Poetic justice may have just been served as rhino poacher suffers a tragic death in Kruger National Park. The poacher is believed to have been killed by elephants and his remains eaten by lions.
Rangers from the said South African park, together with Komatipoort and Skukuza SAPS, aided the bereaved family find closure by looking for their relative's remains.
The family recalls that on April 2, they received a call from their relative's colleagues, informing them of the man's passing due to an elephant attack. They then contacted Don English, a Skukuza Regional Ranger, for assistance.
English organized a search operation and assured the family that he would do his best to recover the man's remains. That night, rangers and members of the KNP Airwing flew over the location described but was unsuccessful in finding the remains due to the gradually fading sunlight.
With more information garnered from the four colleagues who have been arrested as well as a boost in field rangers, the team was able to finally find the remains on April 4 at the crocodile bridge section.
The site suggested that lions had eaten the remains of the poacher. In fact, the only things left on site were a pair of pants and a human skull. The rangers notified the police department of Skukuza immediately. At the moment, the police are still conducting further investigations.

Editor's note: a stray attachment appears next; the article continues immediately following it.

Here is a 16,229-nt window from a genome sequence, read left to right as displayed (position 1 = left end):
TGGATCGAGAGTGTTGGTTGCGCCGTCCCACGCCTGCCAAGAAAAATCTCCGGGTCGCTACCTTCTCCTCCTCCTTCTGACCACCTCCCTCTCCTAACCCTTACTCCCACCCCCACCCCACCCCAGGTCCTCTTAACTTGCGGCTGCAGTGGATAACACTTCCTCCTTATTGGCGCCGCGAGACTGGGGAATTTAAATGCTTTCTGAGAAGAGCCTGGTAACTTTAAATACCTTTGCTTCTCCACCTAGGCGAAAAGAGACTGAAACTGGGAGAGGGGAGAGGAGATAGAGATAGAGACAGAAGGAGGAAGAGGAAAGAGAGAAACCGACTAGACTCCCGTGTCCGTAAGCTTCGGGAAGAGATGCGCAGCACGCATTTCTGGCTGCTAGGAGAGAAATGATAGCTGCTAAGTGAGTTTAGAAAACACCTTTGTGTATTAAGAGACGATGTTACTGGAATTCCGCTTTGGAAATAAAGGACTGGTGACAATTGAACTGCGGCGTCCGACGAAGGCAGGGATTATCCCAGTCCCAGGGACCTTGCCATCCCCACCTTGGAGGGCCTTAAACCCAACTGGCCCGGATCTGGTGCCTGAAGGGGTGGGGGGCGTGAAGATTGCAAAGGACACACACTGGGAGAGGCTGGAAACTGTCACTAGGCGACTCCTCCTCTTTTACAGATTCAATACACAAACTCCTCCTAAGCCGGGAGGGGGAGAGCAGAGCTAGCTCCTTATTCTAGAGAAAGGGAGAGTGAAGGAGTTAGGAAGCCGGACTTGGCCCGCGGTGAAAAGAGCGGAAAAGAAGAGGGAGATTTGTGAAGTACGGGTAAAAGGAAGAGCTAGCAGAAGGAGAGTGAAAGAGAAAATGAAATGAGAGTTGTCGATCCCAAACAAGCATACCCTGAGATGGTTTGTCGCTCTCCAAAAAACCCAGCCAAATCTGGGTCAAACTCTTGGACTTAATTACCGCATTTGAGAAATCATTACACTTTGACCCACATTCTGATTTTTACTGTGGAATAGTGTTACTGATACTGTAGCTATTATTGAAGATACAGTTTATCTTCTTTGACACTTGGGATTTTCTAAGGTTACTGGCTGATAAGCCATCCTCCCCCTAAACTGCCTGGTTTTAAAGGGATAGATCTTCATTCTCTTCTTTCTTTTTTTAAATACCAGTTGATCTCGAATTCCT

Illegal Entry Not Worth The Danger
Glenn Phillips, managing executive of KNP reminds the public that entering national parks with wild animals is highly dangerous.
"Entering Kruger National Park illegally and on foot is not wise, it holds many dangers and this incident is evidence of that," says Phillips.
The four colleagues of the deceased are currently in custody and will appear in court in due time.
Phillips also extends his sympathy to the bereaved family. He said it is sorrowful to see daughters mourning for the loss of their father and, worse, seeing very little of his remains.
Lastly, he praises the rangers for helping out and bringing the closure that the family deserves.
Animals, even in their natural environment, can sometimes show aggression in the presence of tourists. People should be more aware of the negative impacts they bring to animals to avoid so-called poetic justice, such as what happened to that rhino poacher.